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The Unfunded Priorities Lists (UPL), also referred to as the Pentagon’s annual, statutorily-required “wish lists,” stand out among the Defense Department’s many budgeting issues. Since being passed into law in 2017, leaders of military forces—including the Army, Navy, Air Force, Marines, Space Force, Missile Defense Agency, 11 combatant commands, and the National Nuclear Security Administration—are legally obligated to outline the programs and activities they would fund if only they had the additional resources.

Last year, the Pentagon submitted not one but two “unfunded priorities” wish lists, requesting nearly $50 billion in extra spending over the president’s budget request.

Endless Funding for Weapons Fuels Endless War

President Dwight Eisenhower famously warned: “Every gun that is made, every warship launched, every rocket fired signifies, in the final sense, a theft from those who hunger and are not fed, those who are cold and are not clothed.”

Endless money fuels endless war, often at the expense of human needs at home and abroad. When lawmakers fund weapons and programs that even military leaders do not want, we are not making our country or world safer. These lists offer a backdoor for boosting already excessive military spending. As we work to realign our national priorities, ending this tool for additional, unchecked spending on weapons and war is a critical first step.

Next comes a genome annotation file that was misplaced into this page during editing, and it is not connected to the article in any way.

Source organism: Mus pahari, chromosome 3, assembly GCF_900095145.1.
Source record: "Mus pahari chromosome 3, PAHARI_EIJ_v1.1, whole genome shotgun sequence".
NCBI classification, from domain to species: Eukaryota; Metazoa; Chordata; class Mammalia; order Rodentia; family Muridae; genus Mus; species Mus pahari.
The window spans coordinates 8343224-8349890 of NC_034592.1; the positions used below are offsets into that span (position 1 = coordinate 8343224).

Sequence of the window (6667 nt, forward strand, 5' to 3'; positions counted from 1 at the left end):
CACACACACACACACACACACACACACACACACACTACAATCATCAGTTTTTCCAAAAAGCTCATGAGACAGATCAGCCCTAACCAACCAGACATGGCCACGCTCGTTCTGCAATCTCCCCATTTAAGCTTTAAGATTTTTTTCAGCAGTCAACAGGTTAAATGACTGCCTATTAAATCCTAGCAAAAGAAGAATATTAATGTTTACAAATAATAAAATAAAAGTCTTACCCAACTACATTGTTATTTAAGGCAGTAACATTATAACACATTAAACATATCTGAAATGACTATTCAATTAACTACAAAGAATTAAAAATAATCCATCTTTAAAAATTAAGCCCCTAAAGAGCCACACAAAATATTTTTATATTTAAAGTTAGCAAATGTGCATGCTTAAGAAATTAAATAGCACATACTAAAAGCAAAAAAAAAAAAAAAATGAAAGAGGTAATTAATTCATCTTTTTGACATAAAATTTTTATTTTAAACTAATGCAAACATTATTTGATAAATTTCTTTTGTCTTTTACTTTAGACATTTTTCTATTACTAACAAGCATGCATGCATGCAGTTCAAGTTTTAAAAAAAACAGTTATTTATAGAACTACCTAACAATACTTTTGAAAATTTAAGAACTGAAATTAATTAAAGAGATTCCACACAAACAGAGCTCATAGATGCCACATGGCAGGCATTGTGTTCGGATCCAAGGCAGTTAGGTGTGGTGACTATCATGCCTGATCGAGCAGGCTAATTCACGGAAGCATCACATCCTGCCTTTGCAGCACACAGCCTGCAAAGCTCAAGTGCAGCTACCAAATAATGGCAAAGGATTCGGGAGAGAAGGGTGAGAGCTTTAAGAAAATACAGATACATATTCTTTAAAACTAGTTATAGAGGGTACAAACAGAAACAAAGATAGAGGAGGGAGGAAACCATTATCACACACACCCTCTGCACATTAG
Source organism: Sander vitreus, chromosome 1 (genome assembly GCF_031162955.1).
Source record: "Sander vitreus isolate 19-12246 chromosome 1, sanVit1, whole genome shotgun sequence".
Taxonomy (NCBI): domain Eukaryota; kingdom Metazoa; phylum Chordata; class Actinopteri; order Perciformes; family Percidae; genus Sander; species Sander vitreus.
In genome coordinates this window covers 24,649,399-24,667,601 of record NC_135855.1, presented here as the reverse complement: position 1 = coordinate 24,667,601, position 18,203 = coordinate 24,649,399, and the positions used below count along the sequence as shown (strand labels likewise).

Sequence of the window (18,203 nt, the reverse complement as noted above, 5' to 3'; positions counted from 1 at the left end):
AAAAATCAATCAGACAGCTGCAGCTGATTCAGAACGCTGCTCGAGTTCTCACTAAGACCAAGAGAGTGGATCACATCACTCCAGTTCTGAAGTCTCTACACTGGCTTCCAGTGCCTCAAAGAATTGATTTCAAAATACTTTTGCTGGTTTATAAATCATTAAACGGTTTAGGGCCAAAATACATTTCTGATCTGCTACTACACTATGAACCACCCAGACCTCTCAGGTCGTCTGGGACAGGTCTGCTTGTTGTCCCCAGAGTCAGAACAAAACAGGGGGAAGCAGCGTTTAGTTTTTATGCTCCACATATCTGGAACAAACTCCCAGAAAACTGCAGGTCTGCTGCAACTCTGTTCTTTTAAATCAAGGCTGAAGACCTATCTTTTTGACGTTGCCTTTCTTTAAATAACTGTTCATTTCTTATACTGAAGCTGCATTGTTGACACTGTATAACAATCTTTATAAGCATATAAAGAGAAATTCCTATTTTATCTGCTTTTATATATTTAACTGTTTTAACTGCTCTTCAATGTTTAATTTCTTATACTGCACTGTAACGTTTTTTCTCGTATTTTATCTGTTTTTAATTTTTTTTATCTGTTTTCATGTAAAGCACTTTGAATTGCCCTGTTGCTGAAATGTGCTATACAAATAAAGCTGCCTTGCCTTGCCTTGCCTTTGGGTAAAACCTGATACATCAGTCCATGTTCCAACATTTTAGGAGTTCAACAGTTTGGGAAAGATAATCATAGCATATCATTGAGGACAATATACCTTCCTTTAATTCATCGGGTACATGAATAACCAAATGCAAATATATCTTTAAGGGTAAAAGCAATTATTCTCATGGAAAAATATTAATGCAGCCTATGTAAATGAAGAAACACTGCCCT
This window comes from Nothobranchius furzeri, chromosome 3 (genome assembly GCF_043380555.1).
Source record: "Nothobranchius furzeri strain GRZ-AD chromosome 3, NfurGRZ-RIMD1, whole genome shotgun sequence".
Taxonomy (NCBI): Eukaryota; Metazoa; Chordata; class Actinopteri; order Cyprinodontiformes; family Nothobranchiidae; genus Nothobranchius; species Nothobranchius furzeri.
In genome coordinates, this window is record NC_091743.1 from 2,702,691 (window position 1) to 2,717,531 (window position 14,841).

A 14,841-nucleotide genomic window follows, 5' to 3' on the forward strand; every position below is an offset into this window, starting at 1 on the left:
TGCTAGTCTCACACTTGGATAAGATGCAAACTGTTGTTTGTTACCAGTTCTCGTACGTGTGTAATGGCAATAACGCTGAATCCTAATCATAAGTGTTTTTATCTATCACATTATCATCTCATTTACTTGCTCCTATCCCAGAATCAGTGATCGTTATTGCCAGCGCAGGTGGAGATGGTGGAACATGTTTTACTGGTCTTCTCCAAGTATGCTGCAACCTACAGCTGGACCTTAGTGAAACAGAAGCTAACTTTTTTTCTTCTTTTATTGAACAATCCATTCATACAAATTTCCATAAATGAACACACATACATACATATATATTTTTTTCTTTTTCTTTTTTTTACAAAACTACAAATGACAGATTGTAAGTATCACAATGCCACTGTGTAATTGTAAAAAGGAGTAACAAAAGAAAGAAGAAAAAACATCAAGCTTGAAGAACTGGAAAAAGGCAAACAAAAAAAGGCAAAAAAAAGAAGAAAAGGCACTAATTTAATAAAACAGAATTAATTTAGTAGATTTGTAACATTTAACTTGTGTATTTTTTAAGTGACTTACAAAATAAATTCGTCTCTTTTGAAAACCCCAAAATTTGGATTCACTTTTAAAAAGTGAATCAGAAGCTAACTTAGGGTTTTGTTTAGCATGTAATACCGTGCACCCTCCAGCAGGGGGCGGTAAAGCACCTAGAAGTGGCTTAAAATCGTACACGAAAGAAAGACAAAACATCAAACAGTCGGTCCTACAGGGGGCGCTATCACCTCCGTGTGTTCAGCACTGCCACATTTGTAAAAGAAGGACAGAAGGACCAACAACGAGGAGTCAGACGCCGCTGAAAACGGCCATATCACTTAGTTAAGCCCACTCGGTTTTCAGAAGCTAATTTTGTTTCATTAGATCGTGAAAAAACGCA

Reducing Transparency and Worsening Our Fiscal Problems

These Pentagon wish lists have faced their share of criticism over the years—not only from groups like FCNL. Former Secretary of Defense Robert Gates, who helped to bring down wish list costs by 90% from 2008 to 2009, called for a reckoning: “The U.S. cannot expect to eliminate national security risks through higher defense budgets, to do everything and buy everything.”

These lists contribute to the United States’ ballooning military spending and compound an already dysfunctional Congressional budget process. By bypassing the formal budget process, they undermine responsible fiscal management and hinder efforts to rein in annual deficits and national debt. The lack of transparency and public disclosure also denies taxpayers the chance to hold the Pentagon accountable at a  time when the institution has failed six consecutive audits.

Security Implications

The problem goes beyond the question of responsible spending. Doing away with these lists is also crucial for national security.

Pentagon leaders, including Secretary of Defense Lloyd Austin and Comptroller Mike McCord, support repealing UPL requirements. The latter called the wish lists an ineffective “way to illuminate joint priorities.” Funding our military this way means that—too often—the right hand doesn’t know what the left hand is doing. The system fuels competition between military branches and makes coordinating a cohesive national defense strategy harder.

Seeking A New Way Forward

We have an opportunity to end the use of these mandatory Unfunded Priority Lists once and for all. Bipartisan legislation led by Sen. Elizabeth Warren (MA) and Rep. Pramila Jayapal (WA-07) has been introduced into both the House as the Streamline Pentagon Spending Act (H.R. 4740).

Repealing the UPL mandate is something leaders on both sides of the aisle can get behind. As Senator Mike Lee (UT) said, eliminating this prerequisite will “reduce costly reporting requirements and enhance the ability of Congress to carry out its constitutional duty to oversee the budgetary process and ensure the responsible use of tax-payer funds.”

As the annual Pentagon budget nears $1 trillion, recent polls show a majority of Americans want more regulations on Pentagon spending. Repealing the UPL mandate is a common sense, practical step in this direction.